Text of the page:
Secondly, Controller unit tests. In the Catalyst world you use Catalyst::Test to achieve this. It sets up a fake Catalyst context so you can test actions. The manual page and the tutorial above explain this clearly so I won't go into detail. You add a unit test for each public action URL to ensure it dispatches to handlers as expected.

use Test::More tests => 2; 
BEGIN { use_ok 'Catalyst::Test', 'MyApp' } 
ok( request('/web/login')->is_success, 'Request should succeed' );
Thirdly, Integration testing. By this I mean running through some typical business workflow scenarios. In effect, expressing the functional requirements and specification of the system in the form of unit tests that will exercise the system as a whole (database, controller, model code, subsidiary library code, view templates).

For a web application (bear in mind Catalyst does not purely have to be used for writing web apps) you can use Test::WWW::Mechanize::Catalyst. This sets up a fake HTTP request object so you can test a sequence of actions as if you were going through a web server. So you might login, retrieve a list of records, view the detail for one of them, update a record, then check the list of records reflects that. After the WWW::Mechanize tests you could then check the database manually to ensure the records are as expected from the system functional specification.

use Test::More;   
eval "use Test::WWW::Mechanize::Catalyst 'MyApp'";  
plan $@ ? ( skip_all => 'Test::WWW::Mechanize::Catalyst required' )      
  : ( tests => 36 ); 
ok( my $mech = Test::WWW::Mechanize::Catalyst->new, 'Created mech object' );   
# logout screen redirects to login screen  
$mech->get_ok( 'http://localhost/web/logout', 'logout' );  
$mech->content_contains('Log on using', 'logout redirects to login screen'); 
diag "check login authentication is required to access extranet screens";  
# turn off automatic redirect follow so we can check response code  
# 1. check redirect code and location
$mech->get( 'http://localhost/web/extranet/list/booking' ); 
is($mech->response->headers->{status}, 302, 'unauthed user is redirected away from page requiring auth'); 
like($mech->response->headers->{location}, qw|/web/login/|, 'redirect is to login page');
# 2. check all protected paths 
for (qw|     index     home     booking     |) {
  my $path = '/web/extranet/'.$_;   
  $mech->get( 'http://localhost/'.$path);   
  is($mech->response->headers->{status}, 302, 'unauth redirect for '.$path); } 
# allow automatic redirect again  
$mech->requests_redirectable([qw/ GET HEAD POST /]); 
# 3. business workflow tests 
# get login screen  
$mech->get_ok( 'http://localhost/web/login', 'get login' );  
$mech->content_contains('Log on using', 'login contains Log on using');  
# login
$mech->submit_form( fields => { username => 'cust', password => 'cust' } );  
# check logged in successfully  
$mech->content_contains('Welcome to the', 'successfully logged in screen');  
diag "screen tests";  
$mech->get_ok( 'http://localhost/web/extranet/home', 'get home' );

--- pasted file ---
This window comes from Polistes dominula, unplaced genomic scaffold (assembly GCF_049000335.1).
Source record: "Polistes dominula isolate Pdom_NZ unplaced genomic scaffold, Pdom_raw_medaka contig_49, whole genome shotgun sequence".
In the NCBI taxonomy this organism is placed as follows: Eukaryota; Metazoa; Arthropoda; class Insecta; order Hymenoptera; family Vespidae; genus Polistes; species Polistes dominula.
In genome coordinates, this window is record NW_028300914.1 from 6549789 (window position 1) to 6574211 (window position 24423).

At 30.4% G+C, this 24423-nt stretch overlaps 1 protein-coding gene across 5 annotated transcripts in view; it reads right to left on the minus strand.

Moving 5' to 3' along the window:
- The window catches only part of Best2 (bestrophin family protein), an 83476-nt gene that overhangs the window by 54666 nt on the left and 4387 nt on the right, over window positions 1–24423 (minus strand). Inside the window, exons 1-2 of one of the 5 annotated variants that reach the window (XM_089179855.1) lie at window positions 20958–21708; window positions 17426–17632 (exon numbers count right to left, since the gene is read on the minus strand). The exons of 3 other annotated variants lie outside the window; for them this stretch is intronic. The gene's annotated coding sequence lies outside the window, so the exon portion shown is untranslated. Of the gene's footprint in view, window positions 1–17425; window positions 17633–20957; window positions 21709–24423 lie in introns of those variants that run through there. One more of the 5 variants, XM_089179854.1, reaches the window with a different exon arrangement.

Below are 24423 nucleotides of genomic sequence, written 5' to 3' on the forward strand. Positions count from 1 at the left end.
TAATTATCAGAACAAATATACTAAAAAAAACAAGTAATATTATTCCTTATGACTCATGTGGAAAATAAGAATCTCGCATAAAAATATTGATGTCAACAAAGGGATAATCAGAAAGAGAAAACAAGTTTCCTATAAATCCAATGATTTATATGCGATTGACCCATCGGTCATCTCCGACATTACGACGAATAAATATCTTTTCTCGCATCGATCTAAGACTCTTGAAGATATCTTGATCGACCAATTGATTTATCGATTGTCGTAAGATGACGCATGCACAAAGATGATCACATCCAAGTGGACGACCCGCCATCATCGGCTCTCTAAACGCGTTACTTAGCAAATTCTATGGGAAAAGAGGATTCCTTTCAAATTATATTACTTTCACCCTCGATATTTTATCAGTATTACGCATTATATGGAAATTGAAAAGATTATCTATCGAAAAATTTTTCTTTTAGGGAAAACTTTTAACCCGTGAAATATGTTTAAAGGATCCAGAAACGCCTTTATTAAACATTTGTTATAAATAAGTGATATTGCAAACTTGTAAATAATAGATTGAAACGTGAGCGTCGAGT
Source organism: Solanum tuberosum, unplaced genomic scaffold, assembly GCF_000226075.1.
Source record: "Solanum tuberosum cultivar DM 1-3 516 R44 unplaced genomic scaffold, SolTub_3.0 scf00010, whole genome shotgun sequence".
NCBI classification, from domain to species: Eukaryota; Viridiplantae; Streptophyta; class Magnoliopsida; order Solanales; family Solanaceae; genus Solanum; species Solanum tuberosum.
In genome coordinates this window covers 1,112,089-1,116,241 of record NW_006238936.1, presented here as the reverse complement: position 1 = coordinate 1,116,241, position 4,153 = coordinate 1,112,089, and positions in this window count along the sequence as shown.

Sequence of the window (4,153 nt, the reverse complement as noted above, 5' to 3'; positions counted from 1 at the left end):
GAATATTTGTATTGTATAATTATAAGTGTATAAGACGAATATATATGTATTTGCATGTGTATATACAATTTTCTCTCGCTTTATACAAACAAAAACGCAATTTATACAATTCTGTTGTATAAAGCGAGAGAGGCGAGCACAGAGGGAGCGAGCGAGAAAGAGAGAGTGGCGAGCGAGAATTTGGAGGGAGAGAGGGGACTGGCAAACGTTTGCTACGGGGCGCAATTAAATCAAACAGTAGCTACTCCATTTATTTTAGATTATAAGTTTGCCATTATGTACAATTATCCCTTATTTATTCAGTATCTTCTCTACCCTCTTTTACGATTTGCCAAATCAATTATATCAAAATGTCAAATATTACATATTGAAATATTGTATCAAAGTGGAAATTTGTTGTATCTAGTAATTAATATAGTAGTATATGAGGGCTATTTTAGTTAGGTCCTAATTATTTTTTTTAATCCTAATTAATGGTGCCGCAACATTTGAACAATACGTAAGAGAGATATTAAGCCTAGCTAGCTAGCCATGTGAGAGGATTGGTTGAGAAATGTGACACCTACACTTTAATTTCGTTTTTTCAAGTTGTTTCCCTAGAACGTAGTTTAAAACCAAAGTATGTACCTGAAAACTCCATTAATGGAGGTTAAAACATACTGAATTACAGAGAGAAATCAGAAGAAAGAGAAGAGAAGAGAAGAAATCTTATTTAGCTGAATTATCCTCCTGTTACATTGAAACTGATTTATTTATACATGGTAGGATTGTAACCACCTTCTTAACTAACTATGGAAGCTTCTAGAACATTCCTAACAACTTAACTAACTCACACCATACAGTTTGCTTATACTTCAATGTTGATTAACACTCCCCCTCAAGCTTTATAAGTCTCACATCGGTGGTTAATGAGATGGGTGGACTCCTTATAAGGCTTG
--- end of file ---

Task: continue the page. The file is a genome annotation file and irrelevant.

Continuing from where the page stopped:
$mech->content_contains('Welcome to the', 'home contains welcome'); 
$mech->get_ok( 'http://localhost/web/extranet/list/booking', 'list/booking' ); 
$mech->content_contains('25843011', 'booking list contains booking 25843011');

Having written a range of unit tests then use Devel::Cover and run them all to check how well you have covered your code.

Fourthly, End-To-End testing. This is using a set of Integration tests to exercise the whole system in use by feeding in data and user actions and then checking the output data and files to make sure they are consistent. In the past, I worked on a meter reading and billing system and as part of a major release one of the tests was a manual one to set up a fixture database then type a set of pre-determined meter readings into the system from real remote handsets communicating over a WAN, process some batch runs in the central server, perform a few edits from the central server Oracle screens, then generate output billing records. You would expect the financial totals to be in balance and for selected bills to reflect the combination of the meter readings over a time period. Most systems are not that complex but the principle is to use real kit and real life scenarios. You might use several versions and releases of real web browsers against a copy of your live environment on a staging server and check the resulting screens, any PDFs generated and the figures totals on your database.

That's it for today. Happy testing!

Cheers, Peter

Friday, 1 May 2009

Complex databases with DBIx::Class

One thing that is tricky is combining the use of an Object-Relational Mapper, such as DBIx::Class or Rose::DB::Object with complex real world situations. Simple database queries are easy in SQL, but there's still a big gain from using an ORM to handle them as there are fewer lines of code and you can abstract away physical database changes to field names or relations without the calling code even knowing it has happened. Adding in complex joins and the use of database extensions inside triggers or stored procedures makes it difficult to get plain old SQL right, let alone in extra business methods to an ORM class that depend on the physical database structure and engine.

Here is where some examples come in handy.

Matt Trout has written a useful talk on how he implemented a combination of DBIx::Class ORM, custom queries and OO database extensions in a talk he gave to PostgreSQL WEST 2008 (note: requires Firefox to view).

The Catalyst Wiki MojoMojo implements a complex Entity-Relationship schema including hierarchical page nodes. It is well worth looking at the MojoMojo source code to see how it was done.